In the Garden:
Coastal and Tropical South
An array of epiphytic bromeliads provides a curiously dramatic focal point indoors all year.
A Bounty of Bromeliads
Just like your sister may be a size two while you stand tall in a ten, plants that are closely related can vary wildly in size. Nowhere is this wonderful quality more evident than in the Bromeliaceae, the family of bromeliads and their kin.
Grow Vases, Drapes, and Stars
When you grow bromeliads, you grow vase shapes, living mobiles, and starfish. Everyone loves a living vase of colorful leaves with stunning flowers that last for months. The colors last just as well in a hot sunroom or air conditioned bedroom. The incredible vase types include selections in the genera Aechmea and Neoregelia, including the popular blushing bromeliad, Neoregelia carolinae f. tricolor. Gray-striped, bottle green speckled red, and nearly yellow leaves hold a strong shapely form with minimal care.
Vase bromeliads can be grown in pots or in clumps of moss attached to driftwood. Their roots need occasional water, but keep a consistent supply in the vase, adding a dilute fertilizer a few times each year. Flowers begin to show as a color change in the center of the vase, and rise or expand very slowly. You cannot ignore a vase bromeliad beginning to bloom, as each day brings subtle changes to enjoy.
Tillandsias have no traditional leaves. Instead, they look like hairy gray tufts with impossibly charming flower spikes hanging from them, like an organic mobile. Airy and fine textured, this group lives happily and multiplies readily.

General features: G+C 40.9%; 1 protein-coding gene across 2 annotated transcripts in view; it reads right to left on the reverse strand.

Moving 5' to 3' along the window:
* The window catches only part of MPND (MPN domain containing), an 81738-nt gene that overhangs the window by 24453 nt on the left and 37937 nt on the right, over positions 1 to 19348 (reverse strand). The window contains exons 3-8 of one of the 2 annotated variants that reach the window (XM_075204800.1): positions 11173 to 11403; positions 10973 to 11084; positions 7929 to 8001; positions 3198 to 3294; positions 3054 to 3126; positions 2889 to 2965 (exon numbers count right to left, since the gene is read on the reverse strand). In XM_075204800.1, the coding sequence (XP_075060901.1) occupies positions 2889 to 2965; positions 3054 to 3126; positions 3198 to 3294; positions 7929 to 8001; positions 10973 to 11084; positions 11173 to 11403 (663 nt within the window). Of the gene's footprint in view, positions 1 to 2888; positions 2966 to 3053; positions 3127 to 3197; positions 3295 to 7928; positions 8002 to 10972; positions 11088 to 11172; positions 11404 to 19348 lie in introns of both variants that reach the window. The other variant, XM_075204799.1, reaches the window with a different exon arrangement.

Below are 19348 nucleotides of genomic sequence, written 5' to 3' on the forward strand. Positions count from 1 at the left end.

Earth stars, Crypthanthus spp., hug the ground with bright striped leaves spread out like the arms of a starfish. They are tiny compared to the vase types but coarse in texture, often with serrated leaf edges.
Wait for Flowers
I believe it is part of Nature's grand plan that bromeliads have fascinating leaves, since otherwise we might not have the patience to wait for the flowers. It can take a year for flowers to appear or longer if the plant is greatly stressed. Fortunately, bromeliad flowers can last for months, but eventually do fade, stretch, lean, and may tip the pot over or hang too heavily. But keep going with this mother plant. Prop it up or slide the pot into a larger one so you can continue to water and fertilize it. At this stage, water the soil or moss as well as the vase, and watch for tiny green bumps to appear at the base of the vase. The pups should be removed as soon as they are large enough to handle, then planted to start their own lives. I use a bark-rich, very well-drained potting mix for bromeliads that require soil. I like to use gourds as hanging nests for the epiphytic tillandsias that don't require soil as a growing medium. They do not require much attention of any sort, another quality I find endearing.
Discover Edible Bromeliads
Remember that Bromeliaceae is called the pineapple family. And it's not hard to grow this well-known edible member of the clan. All it takes is space, about 3 square feet, with a 12 inch pot in the center, and a year or so of your time. If you purchase plants, look for home garden favorites like 'Smooth Cayenne' and 'Sugarloaf', the latter of which has white flesh and a tasty core. Dwarf pineapple plants, Ananas nana, are available, but their fruits are also smaller.
To start your own plant from a fruit, slice the crown off a fresh pineapple with about an inch of fruit flesh below it. Place it, fruit side down, in a shallow dish of water, then watch for roots to show at the base in a few weeks. Once roots have formed, pot up the pineapple and grow it on in a bright, sunny location for about a year. Then get ready; a stem will emerge from the center crowned by a baby fruit that will mature in several weeks. You will never impress your friends more than when you harvest a homegrown pineapple, then peel, slice, and grill it as they look on hungrily.
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